Trump administration launches a worldwide campaign to end criminalization of homosexuality
In Berlin, the Trump administration launched a global LGBT decriminalization campaign which can also be seen as a political move against Iran.
LGBT activists flew to Berlin from across Europe to work on a global campaign during a strategy dinner to push for decriminalization of homosexuality in places where it is still illegal.
A survey conducted by the International Lesbian, Gay, Bisexual, Trans and Intersex Association in 2017 concluded that homosexuality is still illegal in 72 nations. In eight of those countries, it's punishable by death.
Richard Grenell, the US Ambassador to Germany, will champion the fight for the rights of the LGBT community. A perfect fit as he is also the highest-profile and “proud to be gay” person within the Trump administration.
Amb. Grenell (here with @LGLLithuania members) kicked off a #Trump administration global effort to #decriminalize #homosexuality with a meeting in Berlin of 11 #European #LGBT leaders. Some 70 countries still have laws that criminalize LGBT status or conduct. @StateDRL pic.twitter.com/MyKiReFTfI— US-Botschaft Berlin (@usbotschaft) February 20, 2019
During the caucus dinner, the areas of focus mostly concentrated on the Caribbean, Africa, and the Middle East. The conception of this global effort came in part after a young man recently got executed in Iran for being gay. As the administration surge forward in their efforts, it seems to be mainly focused on criminalization.
Grenell had been vocal about his position regarding Iran’s laws, but getting cooperation from European nations to re-impose sanctions have come short, although the administration did have some success in pressuring Iran through upped US penalties.
Appealing to other European nations through the basic human rights channel may get them on the same page with the US regarding Iran.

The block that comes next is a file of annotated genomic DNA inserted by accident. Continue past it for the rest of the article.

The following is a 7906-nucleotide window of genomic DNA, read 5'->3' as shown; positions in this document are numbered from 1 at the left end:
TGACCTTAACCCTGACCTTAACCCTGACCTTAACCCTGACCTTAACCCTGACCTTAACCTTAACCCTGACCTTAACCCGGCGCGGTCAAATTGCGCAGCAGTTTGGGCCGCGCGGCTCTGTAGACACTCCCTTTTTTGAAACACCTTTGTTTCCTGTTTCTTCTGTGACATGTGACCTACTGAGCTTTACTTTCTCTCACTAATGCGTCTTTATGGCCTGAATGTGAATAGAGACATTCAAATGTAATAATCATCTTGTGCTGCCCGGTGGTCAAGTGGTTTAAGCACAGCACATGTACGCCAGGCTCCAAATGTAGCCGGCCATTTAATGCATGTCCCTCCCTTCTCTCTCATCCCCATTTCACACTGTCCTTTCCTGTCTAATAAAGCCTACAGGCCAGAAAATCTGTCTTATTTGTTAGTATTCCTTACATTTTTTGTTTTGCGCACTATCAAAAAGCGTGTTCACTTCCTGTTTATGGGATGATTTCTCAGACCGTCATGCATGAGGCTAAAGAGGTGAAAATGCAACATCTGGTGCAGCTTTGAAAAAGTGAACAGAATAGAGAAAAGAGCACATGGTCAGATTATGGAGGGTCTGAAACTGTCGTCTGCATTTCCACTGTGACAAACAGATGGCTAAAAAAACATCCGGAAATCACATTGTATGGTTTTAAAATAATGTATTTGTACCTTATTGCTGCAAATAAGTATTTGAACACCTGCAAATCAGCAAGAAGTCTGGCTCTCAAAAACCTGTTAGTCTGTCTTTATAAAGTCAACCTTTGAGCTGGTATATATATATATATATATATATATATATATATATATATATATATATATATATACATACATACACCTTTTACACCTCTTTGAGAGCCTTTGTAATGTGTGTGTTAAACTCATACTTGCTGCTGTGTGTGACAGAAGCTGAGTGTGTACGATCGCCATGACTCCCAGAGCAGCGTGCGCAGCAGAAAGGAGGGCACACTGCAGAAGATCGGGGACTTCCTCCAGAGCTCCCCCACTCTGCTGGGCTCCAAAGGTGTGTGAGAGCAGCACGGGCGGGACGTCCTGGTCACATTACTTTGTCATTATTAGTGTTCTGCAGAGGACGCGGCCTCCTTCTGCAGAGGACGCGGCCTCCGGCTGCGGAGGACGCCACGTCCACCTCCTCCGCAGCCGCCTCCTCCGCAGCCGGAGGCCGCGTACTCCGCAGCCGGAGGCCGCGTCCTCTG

Grenell called the hanging of the young gay man in Iran “a wake-up call for anyone who supports basic human rights,” as he told the German newspaper Bild. Some followers see the effort only as a political maneuver as a Twitter user wrote:
This is an obvious distraction and means of attempted political manipulation. The Europeans aren’t stupid. They can see, hear and read the Trump’s administration human/civil rights policies evangelical rhetoric/ policies regarding the gay community. This is an insult.— Elaine Taylor (@JessesLaw) February 19, 2019
Grenell elaborated on his view regarding Iran’s laws where the public execution of homosexuals are ordinary and added:
“This is not the first time the Iranian regime has put a gay man to death with the usual outrageous claims of prostitution, kidnapping, or even pedophilia. And it sadly won’t be the last time.”
While the administration is pushing hard on the right of the LGBT community, they find themselves on steep ground. As the campaign focus on nations other than the US, matters could get confusing as Donald Trump had notoriously been ambiguous about his stance on LGBT rights. Recently Trump banned any transgender person from serving in the US military.
On February 13, three LGB members of Congress stood up against a waiver granted by the Trump administration allowing adoption agencies in South Carolina to exclude LGBT homes for child placement.
But there is another side to this as well. Trump's actions against Iran could affect other nations where he strengthened relations with the US.
Trump had sung the praises of the Egyptian leader on many occasions, a country where being gay is not technically illegal but aggressively targeted by other morality laws none the less.
Another country Trump had vigorously defended is Saudi Arabia. Being a homosexual there is punishable by death. Other countries who also execute openly gay people are Pakistan, United Arab Emirates, and Afghanistan. All allies of the United States.
Celebrities like Robert De Niro are known to be vocal on all issues Trump, and a recent interview was no exception, as he likened Trump to Adolf Hitler.